19 Songs, 57 Minutes


Ratings and Reviews

4.0 out of 5
4 Ratings

4 Ratings

Andrew099443 ,

beautiful... tragic... moving... heartbreaking...

These are just a few comments Blue Griffin is getting from the listeners:
"For all who have known love, only to have it go away for whatever reason, GREEN SNEAKERS should be required listening during a quiet and private time."
"I am moved beyond words… it so intensely personal and honest, and deeply mirrors experiences and feelings in my own life… I’m still shaking a bit while writing this. What a beautiful and moving work, thank you."
"This ripped me apart. Beautiful. Tragic"
"we were touched, moved, and disturbed. Suffering, so clearly expressed, is certainly beautiful, but also truly heartbreaking..."

A Heavenly Recording! ,

Gordon Creates Masterpiece With "Green Sneakers"

Wes Blomster, American Record Guide

Gordon’s “Green Sneakers” a triumph

It lasts only an hour and when it’s over you don’t know what’s hit you.

You know only that in “Green Sneakers” Ricky Ian Gordon has shared with you an experience of profound sadness and intensely personal emotion.

Subtitled “for Baritone, String Quartet and Empty Chair” and premiered by Colorado’s Vail Valley Music Festival on July 15, the work so moved the audience in Beaver Creek’s Vilar Performing Arts Center that silence prevailed before applause led to a standing ovation.

A monodrama in the wake of “Pierrot Lunaire” or a mini-opera, “Sneakers” affirms Gordon’s position as one of today’s most original voices in music theater.

In this commission for the Vail festival the composer revisits familiar ground: the lingering 1996 AIDS death of his long-time companion Jeffrey Grossi. Gordon had confronted this experience in his 2005 song cycle “Orpheus & Euridice.”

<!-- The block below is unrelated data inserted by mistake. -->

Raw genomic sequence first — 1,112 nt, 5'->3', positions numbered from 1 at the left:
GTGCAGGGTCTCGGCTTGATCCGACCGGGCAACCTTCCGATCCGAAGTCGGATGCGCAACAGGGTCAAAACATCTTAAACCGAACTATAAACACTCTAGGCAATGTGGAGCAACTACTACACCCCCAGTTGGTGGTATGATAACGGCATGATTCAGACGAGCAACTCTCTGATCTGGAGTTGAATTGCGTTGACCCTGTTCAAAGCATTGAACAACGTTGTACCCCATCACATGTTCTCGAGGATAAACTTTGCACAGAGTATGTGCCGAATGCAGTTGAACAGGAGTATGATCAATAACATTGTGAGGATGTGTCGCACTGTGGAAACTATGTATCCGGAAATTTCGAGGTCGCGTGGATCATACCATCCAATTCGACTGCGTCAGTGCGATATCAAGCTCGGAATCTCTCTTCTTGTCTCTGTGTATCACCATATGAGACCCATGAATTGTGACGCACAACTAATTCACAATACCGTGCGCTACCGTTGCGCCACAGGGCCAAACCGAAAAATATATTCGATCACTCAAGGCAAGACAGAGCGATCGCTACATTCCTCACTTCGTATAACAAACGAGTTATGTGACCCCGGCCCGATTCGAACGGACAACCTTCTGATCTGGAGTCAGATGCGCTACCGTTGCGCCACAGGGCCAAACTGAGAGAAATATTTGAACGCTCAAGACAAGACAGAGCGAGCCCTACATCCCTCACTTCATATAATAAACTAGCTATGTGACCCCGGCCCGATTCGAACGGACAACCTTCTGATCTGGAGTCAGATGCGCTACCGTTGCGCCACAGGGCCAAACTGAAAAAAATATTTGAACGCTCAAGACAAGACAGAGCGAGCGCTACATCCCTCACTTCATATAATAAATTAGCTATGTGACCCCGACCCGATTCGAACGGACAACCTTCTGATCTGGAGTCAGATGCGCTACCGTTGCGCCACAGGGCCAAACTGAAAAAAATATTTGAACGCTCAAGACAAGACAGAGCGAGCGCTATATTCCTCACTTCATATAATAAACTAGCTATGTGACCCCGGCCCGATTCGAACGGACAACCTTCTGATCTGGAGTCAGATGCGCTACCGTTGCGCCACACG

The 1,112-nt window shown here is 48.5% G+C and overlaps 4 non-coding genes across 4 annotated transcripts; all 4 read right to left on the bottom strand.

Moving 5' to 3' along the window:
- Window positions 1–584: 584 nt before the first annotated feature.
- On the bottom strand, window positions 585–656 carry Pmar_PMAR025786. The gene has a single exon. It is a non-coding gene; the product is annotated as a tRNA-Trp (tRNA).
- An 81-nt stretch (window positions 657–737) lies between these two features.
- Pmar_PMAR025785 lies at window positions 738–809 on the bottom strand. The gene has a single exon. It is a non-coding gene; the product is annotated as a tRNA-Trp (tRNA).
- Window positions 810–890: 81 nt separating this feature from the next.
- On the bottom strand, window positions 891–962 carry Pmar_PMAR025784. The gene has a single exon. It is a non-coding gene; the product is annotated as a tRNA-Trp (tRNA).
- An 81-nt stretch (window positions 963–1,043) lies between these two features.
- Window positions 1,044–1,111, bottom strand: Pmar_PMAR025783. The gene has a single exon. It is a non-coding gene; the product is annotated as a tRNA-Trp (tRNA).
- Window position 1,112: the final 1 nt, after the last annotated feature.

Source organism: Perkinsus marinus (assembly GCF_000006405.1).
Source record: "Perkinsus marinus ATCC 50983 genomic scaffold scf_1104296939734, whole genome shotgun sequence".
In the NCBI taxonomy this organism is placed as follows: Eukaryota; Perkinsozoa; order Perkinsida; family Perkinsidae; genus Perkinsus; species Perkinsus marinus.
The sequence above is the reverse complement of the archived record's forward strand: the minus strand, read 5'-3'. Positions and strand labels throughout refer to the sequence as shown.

Here, however, the objectifying cloak of myth is absent, and Gordon faces Death head-on. The immediacy of the first person makes the narrative overwhelming.

And it amazes that this is his first work for string quartet, for in an idiom that goes to the edge of atonality Gordon has created a microcosm of pain and despair that has all the markings of a contemporary Gesamtkunstwerk.

At the premier, members of the Miami String Quartet were no longer mere strings, but humanized voices that formed a dramatic unity with baritone Jesse Blumberg, creator of Connie Rivers a year ago in Gordon’s “Grapes of Wrath.”

Praised for his Monteverdi and Bach, Blumberg made this story his own, singing with a richly nuanced voice and - at 28 - the stage presence of a veteran actor.

In the most wrenching moment of “Sneakers“ Blumberg went to the piano and played a brief phrase before turning to the Epilogue of Gordon’s libretto.

And with the repetition of its final words “Sleep Dear” one heard a distant echo of the “Ewig” that concludes Mahler’s monumental “Abschied.”

For “Sneakers” is a song of today’s earth, a farewell lamentation that transcends death

Photos projected on either side of the stage add little to the music, for they speak of a reality that Gordon has left far behind in writing a work that pleads to be programmed throughout the country.

The title, by the way, refers to footware bought for Grossi during his illness. Gordon wrote these poems upon seeing them in a closet after his partner‘s death..